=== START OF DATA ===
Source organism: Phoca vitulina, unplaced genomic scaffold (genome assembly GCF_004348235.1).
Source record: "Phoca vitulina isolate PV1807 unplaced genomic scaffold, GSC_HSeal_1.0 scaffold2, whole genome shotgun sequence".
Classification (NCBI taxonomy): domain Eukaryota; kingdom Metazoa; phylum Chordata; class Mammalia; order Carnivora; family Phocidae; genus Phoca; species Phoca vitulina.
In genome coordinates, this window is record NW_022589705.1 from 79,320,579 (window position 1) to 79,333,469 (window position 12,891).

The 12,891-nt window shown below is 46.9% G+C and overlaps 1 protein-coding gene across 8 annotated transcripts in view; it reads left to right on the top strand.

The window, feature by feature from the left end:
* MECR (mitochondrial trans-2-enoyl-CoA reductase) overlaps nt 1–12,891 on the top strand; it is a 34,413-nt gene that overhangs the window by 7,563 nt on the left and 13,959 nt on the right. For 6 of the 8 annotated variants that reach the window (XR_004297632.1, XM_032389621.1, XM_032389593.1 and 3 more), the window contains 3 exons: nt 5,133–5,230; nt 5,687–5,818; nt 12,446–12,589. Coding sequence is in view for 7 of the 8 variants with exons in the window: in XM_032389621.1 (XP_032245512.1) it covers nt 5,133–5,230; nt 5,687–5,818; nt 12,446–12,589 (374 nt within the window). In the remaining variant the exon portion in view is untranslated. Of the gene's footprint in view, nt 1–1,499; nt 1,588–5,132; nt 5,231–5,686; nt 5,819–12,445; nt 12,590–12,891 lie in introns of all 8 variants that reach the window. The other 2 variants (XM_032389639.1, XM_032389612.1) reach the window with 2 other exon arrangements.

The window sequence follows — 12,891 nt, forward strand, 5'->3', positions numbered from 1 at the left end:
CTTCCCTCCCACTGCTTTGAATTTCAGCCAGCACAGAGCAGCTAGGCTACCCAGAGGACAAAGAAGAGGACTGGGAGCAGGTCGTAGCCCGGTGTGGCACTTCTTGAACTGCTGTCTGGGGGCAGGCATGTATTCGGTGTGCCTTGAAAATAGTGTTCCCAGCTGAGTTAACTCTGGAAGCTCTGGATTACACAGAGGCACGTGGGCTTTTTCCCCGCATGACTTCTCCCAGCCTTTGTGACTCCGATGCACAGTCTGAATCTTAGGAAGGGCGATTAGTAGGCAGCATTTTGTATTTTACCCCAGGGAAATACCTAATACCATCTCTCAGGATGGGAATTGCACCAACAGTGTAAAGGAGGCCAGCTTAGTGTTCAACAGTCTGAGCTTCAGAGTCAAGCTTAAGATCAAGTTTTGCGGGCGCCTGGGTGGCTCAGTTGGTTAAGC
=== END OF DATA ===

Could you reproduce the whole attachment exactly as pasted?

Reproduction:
Source organism: Phoca vitulina, unplaced genomic scaffold (genome assembly GCF_004348235.1).
Source record: "Phoca vitulina isolate PV1807 unplaced genomic scaffold, GSC_HSeal_1.0 scaffold2, whole genome shotgun sequence".
Classification (NCBI taxonomy): domain Eukaryota; kingdom Metazoa; phylum Chordata; class Mammalia; order Carnivora; family Phocidae; genus Phoca; species Phoca vitulina.
In genome coordinates, this window is record NW_022589705.1 from 79,320,579 (window position 1) to 79,333,469 (window position 12,891).

The 12,891-nt window shown below is 46.9% G+C and overlaps 1 protein-coding gene across 8 annotated transcripts in view; it reads left to right on the top strand.

The window, feature by feature from the left end:
* MECR (mitochondrial trans-2-enoyl-CoA reductase) overlaps nt 1–12,891 on the top strand; it is a 34,413-nt gene that overhangs the window by 7,563 nt on the left and 13,959 nt on the right. For 6 of the 8 annotated variants that reach the window (XR_004297632.1, XM_032389621.1, XM_032389593.1 and 3 more), the window contains 3 exons: nt 5,133–5,230; nt 5,687–5,818; nt 12,446–12,589. Coding sequence is in view for 7 of the 8 variants with exons in the window: in XM_032389621.1 (XP_032245512.1) it covers nt 5,133–5,230; nt 5,687–5,818; nt 12,446–12,589 (374 nt within the window). In the remaining variant the exon portion in view is untranslated. Of the gene's footprint in view, nt 1–1,499; nt 1,588–5,132; nt 5,231–5,686; nt 5,819–12,445; nt 12,590–12,891 lie in introns of all 8 variants that reach the window. The other 2 variants (XM_032389639.1, XM_032389612.1) reach the window with 2 other exon arrangements.

The window sequence follows — 12,891 nt, forward strand, 5'->3', positions numbered from 1 at the left end:
CTTCCCTCCCACTGCTTTGAATTTCAGCCAGCACAGAGCAGCTAGGCTACCCAGAGGACAAAGAAGAGGACTGGGAGCAGGTCGTAGCCCGGTGTGGCACTTCTTGAACTGCTGTCTGGGGGCAGGCATGTATTCGGTGTGCCTTGAAAATAGTGTTCCCAGCTGAGTTAACTCTGGAAGCTCTGGATTACACAGAGGCACGTGGGCTTTTTCCCCGCATGACTTCTCCCAGCCTTTGTGACTCCGATGCACAGTCTGAATCTTAGGAAGGGCGATTAGTAGGCAGCATTTTGTATTTTACCCCAGGGAAATACCTAATACCATCTCTCAGGATGGGAATTGCACCAACAGTGTAAAGGAGGCCAGCTTAGTGTTCAACAGTCTGAGCTTCAGAGTCAAGCTTAAGATCAAGTTTTGCGGGCGCCTGGGTGGCTCAGTTGGTTAAGC